NASA classified asteroid 4660 Nereus, discovered in 1982, as a “potentially dangerous asteroid” because of its size and proximity to Earth. An asteroid with a diameter of 330 m is expected to pass the Earth on December 11 at a distance of 3.93 million km. It is said that an asteroid with a diameter of more than 140 m is classified as a ‘dangerous asteroid’ if it passes a range of 7.48 million km from Earth. The asteroid Nereus will make its closest approach to Earth since its discovery, and some reports suggest that cosmic rocks contain $5 billion worth of precious metals, nickel, iron and cobalt.
Asteroid 4660 Nereus is a small near-Earth asteroid with a diameter of nearly a mile, the goal of the MUSES-C mission is to land a lander on the asteroid’s surface and release the miniature probe to collect terrain pictures. Three samples are collected from the asteroid surface and returned to Earth. The lander and sample return vehicle are provided by Japan, and the rover is provided by JPL. All three vehicles are combined into one package for asteroid flights.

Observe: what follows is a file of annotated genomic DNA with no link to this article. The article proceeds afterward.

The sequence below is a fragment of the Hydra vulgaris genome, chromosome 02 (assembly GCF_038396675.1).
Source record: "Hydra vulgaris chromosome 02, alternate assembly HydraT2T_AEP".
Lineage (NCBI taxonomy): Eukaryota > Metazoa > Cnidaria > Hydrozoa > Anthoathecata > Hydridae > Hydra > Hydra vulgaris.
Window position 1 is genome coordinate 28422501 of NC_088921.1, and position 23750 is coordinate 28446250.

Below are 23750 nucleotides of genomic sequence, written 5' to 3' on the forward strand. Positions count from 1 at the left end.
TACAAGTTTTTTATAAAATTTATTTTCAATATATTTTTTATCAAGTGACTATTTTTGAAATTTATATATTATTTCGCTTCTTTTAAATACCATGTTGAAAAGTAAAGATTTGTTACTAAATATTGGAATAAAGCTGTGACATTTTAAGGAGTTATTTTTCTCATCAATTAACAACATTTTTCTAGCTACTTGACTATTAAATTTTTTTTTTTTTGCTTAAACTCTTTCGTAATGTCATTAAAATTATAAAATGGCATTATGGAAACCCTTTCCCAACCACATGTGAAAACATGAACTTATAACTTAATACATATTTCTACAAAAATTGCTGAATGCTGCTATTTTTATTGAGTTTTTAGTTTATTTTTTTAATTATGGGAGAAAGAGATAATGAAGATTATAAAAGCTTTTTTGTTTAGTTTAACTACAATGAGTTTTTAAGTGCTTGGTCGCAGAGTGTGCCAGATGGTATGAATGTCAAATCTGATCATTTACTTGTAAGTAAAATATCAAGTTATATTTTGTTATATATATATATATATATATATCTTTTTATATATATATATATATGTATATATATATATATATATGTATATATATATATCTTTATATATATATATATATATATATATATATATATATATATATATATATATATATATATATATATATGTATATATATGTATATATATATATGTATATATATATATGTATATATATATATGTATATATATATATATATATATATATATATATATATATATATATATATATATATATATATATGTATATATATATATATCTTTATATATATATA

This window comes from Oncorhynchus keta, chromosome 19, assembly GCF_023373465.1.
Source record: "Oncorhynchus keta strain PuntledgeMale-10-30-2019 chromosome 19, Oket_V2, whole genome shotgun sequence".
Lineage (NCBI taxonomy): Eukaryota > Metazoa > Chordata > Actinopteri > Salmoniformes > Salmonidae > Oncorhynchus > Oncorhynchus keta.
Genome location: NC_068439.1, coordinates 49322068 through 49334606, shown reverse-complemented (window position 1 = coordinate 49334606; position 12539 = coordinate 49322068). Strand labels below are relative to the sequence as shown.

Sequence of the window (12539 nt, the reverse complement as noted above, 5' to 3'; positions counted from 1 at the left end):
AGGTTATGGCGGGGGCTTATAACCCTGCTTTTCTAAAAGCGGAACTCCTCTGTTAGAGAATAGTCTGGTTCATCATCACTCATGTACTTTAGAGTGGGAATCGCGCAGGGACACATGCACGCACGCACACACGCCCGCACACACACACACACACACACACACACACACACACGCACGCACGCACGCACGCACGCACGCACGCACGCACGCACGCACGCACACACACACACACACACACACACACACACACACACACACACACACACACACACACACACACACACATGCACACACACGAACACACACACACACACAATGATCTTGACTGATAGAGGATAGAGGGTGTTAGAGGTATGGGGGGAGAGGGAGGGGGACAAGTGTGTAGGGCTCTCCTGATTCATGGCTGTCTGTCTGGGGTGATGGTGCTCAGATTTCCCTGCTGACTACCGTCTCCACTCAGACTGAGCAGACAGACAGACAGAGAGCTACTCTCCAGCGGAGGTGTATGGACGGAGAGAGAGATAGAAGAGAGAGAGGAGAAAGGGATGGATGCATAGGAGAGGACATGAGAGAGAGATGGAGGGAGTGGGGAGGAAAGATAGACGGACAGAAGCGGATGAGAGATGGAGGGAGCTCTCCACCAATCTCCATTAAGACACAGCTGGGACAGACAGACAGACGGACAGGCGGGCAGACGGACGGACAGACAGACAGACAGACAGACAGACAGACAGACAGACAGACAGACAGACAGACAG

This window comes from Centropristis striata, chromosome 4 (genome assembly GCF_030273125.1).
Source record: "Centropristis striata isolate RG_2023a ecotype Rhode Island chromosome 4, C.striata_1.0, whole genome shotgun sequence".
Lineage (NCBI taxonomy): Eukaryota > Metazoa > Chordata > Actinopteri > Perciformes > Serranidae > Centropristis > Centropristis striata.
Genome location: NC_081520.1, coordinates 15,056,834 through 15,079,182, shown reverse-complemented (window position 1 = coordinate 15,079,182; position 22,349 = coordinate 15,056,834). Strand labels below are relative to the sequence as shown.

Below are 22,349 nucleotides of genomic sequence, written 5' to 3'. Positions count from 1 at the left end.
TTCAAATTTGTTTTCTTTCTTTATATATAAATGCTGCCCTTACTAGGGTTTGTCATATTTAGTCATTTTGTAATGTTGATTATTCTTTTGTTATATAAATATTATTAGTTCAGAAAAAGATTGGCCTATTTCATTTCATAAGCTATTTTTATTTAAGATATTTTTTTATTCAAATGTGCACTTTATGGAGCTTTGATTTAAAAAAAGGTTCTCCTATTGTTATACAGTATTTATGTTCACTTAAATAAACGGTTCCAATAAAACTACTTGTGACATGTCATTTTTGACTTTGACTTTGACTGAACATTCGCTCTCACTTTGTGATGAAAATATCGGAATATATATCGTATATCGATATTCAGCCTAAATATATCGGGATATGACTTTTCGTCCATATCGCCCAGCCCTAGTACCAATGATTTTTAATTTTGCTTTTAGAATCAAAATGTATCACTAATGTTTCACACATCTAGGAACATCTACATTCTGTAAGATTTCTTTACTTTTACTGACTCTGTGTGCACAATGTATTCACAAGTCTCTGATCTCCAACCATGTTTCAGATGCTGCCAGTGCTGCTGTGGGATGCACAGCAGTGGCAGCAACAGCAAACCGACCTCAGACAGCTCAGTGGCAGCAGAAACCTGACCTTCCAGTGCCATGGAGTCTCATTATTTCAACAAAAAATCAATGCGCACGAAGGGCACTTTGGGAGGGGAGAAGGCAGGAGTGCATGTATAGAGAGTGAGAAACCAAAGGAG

Asteroid skim earth orbit
A giant asteroid that NASA has described as “potentially dangerous” skim orbits Earth.
The cosmic rock is 1,000 feet long, which is bigger than the Eiffel Tower, but don’t worry. NASA says the rock is not dangerous to Earth.
However, the 4660 Nereus asteroid is called a “potentially dangerous” asteroid because it will pass within 4.65 million miles of our planet.
But astronomer Dr Franck Marchis, a senior astronomer at the SETI Institute and Unistellar’s chief scientific officer, told the Sun that the giant rock Nereus “is not a threat.” However… Never rest assured! He also added that the orbit of the asteroid Nereus could be deflected due to several possibilities, such as Nereus encountering other asteroids or planets. Even small deviations can be problematic, which can deflect orbit. “It’s like you have evil neighbors. It’s in your interest to know where they are and what they’re doing,” Dr Marchis told Sun.
Dr. Marchis said, for example, that it could wipe out most of Coventry’s Midlands and could even damage Leeds in the north and Southampton in the south. But don’t worry. All of these possibilities can happen in any asteroid if there is a bias in the asteroid’s orbit. Here the astronomer was more convinced that the bias was less likely. “We’re monitoring people to make sure they sleep comfortably,” he said.